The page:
But there are dozens of reports of pilot and flight attendant unions warning the Airline for years that their legacy computer systems left the airline vulnerable. Nothing was changed, and now the business and brand has taken a massive hit—much larger than the tech investment would have been upfront.
Like Southwest, many banks and credit unions are stuck weighing the existing shortcomings of legacy technology against expensive wholesale upgrades. However, one bank, in particular, has already suffered a significant loss caused by outdated technological systems.
Wells Fargo & Co. was ordered by the Consumer Financial Protection Bureau to pay $3.7 billion for allegedly charging borrowers erroneous fees and interest rates. While Wells Fargo prioritized product launches and growth initiatives, this bank error led to borrowers wrongfully losing their homes and cars to foreclosure and repossession.
Relying on older or deficient technology and software in need of updating is labeled as incurring ‘technical debt,’ according to Columbia University Professor Zeynep Tufekci — meaning there is a gap between what the technology or software needs to be and what it is.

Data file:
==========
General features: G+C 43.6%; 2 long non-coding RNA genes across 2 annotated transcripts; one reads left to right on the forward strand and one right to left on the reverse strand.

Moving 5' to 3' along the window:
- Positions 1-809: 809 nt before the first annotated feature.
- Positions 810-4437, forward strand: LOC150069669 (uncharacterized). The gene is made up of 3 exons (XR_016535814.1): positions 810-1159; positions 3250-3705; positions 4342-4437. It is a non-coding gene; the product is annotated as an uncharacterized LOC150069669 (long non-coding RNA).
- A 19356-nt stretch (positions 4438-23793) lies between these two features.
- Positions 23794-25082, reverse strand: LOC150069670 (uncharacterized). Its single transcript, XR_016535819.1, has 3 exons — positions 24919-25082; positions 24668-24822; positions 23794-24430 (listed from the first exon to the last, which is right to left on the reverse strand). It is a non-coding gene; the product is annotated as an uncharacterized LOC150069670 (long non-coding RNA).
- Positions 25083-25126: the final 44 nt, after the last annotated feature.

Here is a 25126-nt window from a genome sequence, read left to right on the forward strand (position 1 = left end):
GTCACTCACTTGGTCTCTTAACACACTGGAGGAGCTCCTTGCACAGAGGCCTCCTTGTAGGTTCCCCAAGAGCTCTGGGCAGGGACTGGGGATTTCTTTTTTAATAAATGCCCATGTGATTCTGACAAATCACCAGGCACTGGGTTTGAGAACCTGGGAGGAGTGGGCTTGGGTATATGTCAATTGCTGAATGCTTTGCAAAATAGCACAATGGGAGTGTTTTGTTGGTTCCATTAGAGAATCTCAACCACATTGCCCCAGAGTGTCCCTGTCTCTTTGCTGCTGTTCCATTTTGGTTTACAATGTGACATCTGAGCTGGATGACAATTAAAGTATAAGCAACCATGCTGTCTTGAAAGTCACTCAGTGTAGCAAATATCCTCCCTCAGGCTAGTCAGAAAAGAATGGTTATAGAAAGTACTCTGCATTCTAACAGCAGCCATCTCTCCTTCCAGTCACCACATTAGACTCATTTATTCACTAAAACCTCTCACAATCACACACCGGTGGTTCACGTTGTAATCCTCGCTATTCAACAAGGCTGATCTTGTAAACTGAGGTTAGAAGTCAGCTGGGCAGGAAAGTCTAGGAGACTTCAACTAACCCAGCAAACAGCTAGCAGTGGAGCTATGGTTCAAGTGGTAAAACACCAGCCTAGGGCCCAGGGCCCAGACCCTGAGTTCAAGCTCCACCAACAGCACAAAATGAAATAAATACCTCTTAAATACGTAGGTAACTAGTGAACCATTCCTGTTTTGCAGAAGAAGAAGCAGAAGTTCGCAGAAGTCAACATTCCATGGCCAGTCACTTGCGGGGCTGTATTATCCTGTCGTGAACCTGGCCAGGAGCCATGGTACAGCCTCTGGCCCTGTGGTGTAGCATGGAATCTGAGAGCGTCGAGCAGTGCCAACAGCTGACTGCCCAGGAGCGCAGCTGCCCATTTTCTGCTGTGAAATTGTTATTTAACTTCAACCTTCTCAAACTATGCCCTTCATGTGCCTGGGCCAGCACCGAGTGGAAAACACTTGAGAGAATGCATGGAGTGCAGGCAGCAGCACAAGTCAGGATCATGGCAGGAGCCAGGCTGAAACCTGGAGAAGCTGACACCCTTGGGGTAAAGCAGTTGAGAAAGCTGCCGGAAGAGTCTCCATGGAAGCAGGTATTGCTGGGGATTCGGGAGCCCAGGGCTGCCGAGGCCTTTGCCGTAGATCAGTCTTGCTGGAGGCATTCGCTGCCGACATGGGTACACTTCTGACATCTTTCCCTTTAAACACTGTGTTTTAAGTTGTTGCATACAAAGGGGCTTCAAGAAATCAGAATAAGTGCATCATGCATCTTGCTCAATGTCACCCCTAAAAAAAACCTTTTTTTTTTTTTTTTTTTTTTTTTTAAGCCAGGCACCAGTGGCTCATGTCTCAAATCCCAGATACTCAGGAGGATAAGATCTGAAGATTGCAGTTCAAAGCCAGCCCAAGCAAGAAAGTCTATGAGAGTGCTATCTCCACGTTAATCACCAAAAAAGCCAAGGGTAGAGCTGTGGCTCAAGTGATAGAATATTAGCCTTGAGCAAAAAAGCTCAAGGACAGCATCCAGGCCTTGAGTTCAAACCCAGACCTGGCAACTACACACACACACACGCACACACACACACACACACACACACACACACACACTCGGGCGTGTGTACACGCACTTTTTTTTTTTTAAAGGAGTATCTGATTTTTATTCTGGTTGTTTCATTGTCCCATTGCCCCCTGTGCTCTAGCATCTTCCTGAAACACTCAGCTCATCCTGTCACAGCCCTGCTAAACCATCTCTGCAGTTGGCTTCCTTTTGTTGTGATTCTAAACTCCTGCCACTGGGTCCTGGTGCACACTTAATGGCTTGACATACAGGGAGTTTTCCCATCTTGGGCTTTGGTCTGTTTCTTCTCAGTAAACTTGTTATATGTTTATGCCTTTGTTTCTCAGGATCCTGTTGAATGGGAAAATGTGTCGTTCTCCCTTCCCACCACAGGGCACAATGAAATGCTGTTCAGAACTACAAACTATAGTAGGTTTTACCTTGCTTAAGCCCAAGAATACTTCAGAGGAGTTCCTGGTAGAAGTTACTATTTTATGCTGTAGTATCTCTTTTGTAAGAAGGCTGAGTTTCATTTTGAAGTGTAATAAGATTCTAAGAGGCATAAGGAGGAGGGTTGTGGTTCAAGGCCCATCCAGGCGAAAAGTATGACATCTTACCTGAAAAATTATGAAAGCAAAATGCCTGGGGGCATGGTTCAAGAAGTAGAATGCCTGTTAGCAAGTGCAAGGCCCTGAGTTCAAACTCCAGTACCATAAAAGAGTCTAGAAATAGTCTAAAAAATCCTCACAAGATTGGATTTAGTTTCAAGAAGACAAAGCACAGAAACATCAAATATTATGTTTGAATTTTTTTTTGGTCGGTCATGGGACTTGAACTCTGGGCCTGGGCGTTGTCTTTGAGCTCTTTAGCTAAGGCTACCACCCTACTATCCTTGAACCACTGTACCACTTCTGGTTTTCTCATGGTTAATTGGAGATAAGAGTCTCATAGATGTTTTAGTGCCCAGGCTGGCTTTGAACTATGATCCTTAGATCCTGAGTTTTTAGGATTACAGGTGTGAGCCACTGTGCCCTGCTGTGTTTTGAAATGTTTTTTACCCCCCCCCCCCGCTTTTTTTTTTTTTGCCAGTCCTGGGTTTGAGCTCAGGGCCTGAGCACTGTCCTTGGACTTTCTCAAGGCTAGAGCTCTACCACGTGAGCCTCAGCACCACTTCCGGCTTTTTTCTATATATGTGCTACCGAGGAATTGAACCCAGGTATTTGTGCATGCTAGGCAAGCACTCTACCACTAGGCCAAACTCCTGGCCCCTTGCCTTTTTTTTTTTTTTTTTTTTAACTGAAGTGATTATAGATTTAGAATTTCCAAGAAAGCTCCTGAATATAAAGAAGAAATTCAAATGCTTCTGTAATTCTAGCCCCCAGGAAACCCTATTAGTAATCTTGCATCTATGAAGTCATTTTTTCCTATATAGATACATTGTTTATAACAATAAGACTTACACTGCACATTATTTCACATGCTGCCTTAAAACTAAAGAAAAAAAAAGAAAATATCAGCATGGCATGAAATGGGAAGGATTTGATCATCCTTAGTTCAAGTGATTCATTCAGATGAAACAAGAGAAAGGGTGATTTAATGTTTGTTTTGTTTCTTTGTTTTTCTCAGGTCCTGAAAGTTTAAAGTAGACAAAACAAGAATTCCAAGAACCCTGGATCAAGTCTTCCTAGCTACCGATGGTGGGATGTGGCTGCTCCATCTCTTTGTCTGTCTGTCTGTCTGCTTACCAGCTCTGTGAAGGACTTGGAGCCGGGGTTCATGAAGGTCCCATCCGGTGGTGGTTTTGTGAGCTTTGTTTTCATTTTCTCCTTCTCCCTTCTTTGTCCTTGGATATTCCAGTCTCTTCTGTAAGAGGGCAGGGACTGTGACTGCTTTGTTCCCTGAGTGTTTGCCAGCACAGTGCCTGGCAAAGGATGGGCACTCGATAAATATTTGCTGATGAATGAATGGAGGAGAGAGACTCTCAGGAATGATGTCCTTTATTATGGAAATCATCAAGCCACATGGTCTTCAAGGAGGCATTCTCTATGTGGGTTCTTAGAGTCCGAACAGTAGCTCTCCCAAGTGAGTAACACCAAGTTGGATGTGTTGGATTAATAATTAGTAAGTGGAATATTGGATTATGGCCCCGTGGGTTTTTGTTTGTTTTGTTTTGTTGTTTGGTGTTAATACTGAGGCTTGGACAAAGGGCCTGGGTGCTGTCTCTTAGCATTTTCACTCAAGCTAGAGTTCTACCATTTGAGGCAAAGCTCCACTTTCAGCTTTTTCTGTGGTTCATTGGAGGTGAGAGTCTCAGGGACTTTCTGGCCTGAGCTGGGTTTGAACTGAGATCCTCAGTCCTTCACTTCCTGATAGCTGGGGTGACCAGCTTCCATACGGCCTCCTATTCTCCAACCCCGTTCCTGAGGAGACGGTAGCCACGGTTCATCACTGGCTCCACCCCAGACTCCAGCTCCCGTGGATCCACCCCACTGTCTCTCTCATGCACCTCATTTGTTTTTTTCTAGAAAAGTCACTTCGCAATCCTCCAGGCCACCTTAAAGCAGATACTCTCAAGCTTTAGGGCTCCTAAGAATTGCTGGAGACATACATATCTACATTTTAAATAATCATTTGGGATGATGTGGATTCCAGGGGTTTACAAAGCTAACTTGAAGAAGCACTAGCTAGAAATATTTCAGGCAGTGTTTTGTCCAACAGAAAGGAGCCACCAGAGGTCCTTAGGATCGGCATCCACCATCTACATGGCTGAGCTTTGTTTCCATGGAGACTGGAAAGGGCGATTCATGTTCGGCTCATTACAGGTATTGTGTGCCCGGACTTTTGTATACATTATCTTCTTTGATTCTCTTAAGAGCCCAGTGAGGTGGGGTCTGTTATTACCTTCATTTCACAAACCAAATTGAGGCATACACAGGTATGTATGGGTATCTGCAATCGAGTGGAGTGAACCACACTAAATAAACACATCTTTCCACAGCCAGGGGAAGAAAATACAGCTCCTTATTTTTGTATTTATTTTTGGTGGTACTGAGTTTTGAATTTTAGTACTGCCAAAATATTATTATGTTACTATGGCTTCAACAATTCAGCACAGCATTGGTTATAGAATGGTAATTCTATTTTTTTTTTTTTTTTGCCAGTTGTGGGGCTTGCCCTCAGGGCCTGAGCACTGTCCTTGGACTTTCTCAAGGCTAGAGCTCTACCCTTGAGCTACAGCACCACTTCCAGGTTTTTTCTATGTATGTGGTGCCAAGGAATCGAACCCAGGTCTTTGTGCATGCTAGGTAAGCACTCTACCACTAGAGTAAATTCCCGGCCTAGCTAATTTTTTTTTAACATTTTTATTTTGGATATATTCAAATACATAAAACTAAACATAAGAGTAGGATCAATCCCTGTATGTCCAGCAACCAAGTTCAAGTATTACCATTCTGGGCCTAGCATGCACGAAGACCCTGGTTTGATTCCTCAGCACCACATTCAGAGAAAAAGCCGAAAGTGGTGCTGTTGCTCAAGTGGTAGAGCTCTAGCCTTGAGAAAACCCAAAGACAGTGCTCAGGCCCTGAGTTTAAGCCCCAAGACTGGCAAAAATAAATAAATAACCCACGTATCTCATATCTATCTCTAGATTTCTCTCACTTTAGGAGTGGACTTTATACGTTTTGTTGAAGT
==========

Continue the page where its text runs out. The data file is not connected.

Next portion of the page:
The repercussions of continuing to carry this technical debt longer will likely prove to be much more costly than taking an ideal opportunity to update your tech infrastructure and rid yourself of the risk you carry with your technical debt. And although investing in technology can be an expensive undertaking, it comes with some big upsides like increased differentiation and new competitive advantages.
In the eyes of the consumer, most financial institutions look almost the same from the outside. The same products, services, and accessibility with a few minor adjustments here and there. So, what you currently offer won’t be compelling enough to uproot their current financial habits to go to greener pastures.
The best way to differentiate in a significantly impactful way for clients is by improving your tech-powered, cloud-based capabilities and services. The competitive advantages resulting from improved experiences and extended service capabilities will do more to turn potential clients’ heads than anything else. Improved digital and in-branch experiences are what matter most to consumers right now.
So, when the first FIs take the step forward to improve both the backend and client-facing tech capabilities, they’ll capture valuable market share and come out on top of the competition. Investing in technology during an economic downturn is the best time to invest in tech and position yourself for substantially improved long-term success. The benefits are too significant to ignore.